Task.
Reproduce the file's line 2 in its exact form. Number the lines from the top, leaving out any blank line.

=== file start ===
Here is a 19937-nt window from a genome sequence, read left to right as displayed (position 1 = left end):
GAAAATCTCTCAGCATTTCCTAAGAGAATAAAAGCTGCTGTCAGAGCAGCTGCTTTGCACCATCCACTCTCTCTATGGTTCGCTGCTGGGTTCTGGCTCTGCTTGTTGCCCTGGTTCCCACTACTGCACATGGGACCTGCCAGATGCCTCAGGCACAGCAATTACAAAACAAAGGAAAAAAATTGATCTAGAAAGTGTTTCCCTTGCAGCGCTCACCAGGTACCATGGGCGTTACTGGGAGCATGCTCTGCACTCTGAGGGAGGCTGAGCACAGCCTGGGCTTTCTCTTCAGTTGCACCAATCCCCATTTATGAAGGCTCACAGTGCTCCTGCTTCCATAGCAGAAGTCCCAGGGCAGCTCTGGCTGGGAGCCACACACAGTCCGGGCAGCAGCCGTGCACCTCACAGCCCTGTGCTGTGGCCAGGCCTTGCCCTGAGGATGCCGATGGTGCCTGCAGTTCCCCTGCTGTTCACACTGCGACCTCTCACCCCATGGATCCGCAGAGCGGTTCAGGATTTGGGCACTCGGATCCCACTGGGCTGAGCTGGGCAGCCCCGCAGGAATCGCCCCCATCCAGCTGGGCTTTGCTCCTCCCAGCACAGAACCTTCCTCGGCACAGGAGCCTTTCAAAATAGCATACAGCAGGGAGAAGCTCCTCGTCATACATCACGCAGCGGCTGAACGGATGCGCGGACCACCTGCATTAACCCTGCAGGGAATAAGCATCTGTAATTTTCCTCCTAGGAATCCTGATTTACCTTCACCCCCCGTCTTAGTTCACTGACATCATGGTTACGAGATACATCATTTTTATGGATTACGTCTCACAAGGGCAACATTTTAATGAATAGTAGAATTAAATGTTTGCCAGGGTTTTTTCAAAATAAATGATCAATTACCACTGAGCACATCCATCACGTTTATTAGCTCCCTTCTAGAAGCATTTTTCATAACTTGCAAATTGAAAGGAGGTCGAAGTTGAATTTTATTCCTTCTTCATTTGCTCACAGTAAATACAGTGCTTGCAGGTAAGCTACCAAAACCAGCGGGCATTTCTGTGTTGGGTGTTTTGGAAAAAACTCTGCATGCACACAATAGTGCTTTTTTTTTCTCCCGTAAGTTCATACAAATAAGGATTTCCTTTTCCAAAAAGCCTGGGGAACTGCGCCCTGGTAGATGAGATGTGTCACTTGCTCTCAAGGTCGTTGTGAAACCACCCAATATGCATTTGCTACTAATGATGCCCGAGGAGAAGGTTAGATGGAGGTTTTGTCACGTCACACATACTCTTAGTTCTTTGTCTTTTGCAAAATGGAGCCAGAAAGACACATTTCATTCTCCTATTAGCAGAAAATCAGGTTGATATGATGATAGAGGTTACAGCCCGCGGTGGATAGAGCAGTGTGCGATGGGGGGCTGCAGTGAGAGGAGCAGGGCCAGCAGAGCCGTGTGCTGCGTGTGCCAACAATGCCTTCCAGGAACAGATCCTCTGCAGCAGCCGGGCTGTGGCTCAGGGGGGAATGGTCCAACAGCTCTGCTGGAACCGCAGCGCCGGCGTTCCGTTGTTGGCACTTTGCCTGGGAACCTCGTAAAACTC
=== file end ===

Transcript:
GAAAATCTCTCAGCATTTCCTAAGAGAATAAAAGCTGCTGTCAGAGCAGCTGCTTTGCACCATCCACTCTCTCTATGGTTCGCTGCTGGGTTCTGGCTCTGCTTGTTGCCCTGGTTCCCACTACTGCACATGGGACCTGCCAGATGCCTCAGGCACAGCAATTACAAAACAAAGGAAAAAAATTGATCTAGAAAGTGTTTCCCTTGCAGCGCTCACCAGGTACCATGGGCGTTACTGGGAGCATGCTCTGCACTCTGAGGGAGGCTGAGCACAGCCTGGGCTTTCTCTTCAGTTGCACCAATCCCCATTTATGAAGGCTCACAGTGCTCCTGCTTCCATAGCAGAAGTCCCAGGGCAGCTCTGGCTGGGAGCCACACACAGTCCGGGCAGCAGCCGTGCACCTCACAGCCCTGTGCTGTGGCCAGGCCTTGCCCTGAGGATGCCGATGGTGCCTGCAGTTCCCCTGCTGTTCACACTGCGACCTCTCACCCCATGGATCCGCAGAGCGGTTCAGGATTTGGGCACTCGGATCCCACTGGGCTGAGCTGGGCAGCCCCGCAGGAATCGCCCCCATCCAGCTGGGCTTTGCTCCTCCCAGCACAGAACCTTCCTCGGCACAGGAGCCTTTCAAAATAGCATACAGCAGGGAGAAGCTCCTCGTCATACATCACGCAGCGGCTGAACGGATGCGCGGACCACCTGCATTAACCCTGCAGGGAATAAGCATCTGTAATTTTCCTCCTAGGAATCCTGATTTACCTTCACCCCCCGTCTTAGTTCACTGACATCATGGTTACGAGATACATCATTTTTATGGATTACGTCTCACAAGGGCAACATTTTAATGAATAGTAGAATTAAATGTTTGCCAGGGTTTTTTCAAAATAAATGATCAATTACCACTGAGCACATCCATCACGTTTATTAGCTCCCTTCTAGAAGCATTTTTCATAACTTGCAAATTGAAAGGAGGTCGAAGTTGAATTTTATTCCTTCTTCATTTGCTCACAGTAAATACAGTGCTTGCAGGTAAGCTACCAAAACCAGCGGGCATTTCTGTGTTGGGTGTTTTGGAAAAAACTCTGCATGCACACAATAGTGCTTTTTTTTTCTCCCGTAAGTTCATACAAATAAGGATTTCCTTTTCCAAAAAGCCTGGGGAACTGCGCCCTGGTAGATGAGATGTGTCACTTGCTCTCAAGGTCGTTGTGAAACCACCCAATATGCATTTGCTACTAATGATGCCCGAGGAGAAGGTTAGATGGAGGTTTTGTCACGTCACACATACTCTTAGTTCTTTGTCTTTTGCAAAATGGAGCCAGAAAGACACATTTCATTCTCCTATTAGCAGAAAATCAGGTTGATATGATGATAGAGGTTACAGCCCGCGGTGGATAGAGCAGTGTGCGATGGGGGGCTGCAGTGAGAGGAGCAGGGCCAGCAGAGCCGTGTGCTGCGTGTGCCAACAATGCCTTCCAGGAACAGATCCTCTGCAGCAGCCGGGCTGTGGCTCAGGGGGGAATGGTCCAACAGCTCTGCTGGAACCGCAGCGCCGGCGTTCCGTTGTTGGCACTTTGCCTGGGAACCTCGTAAAACTC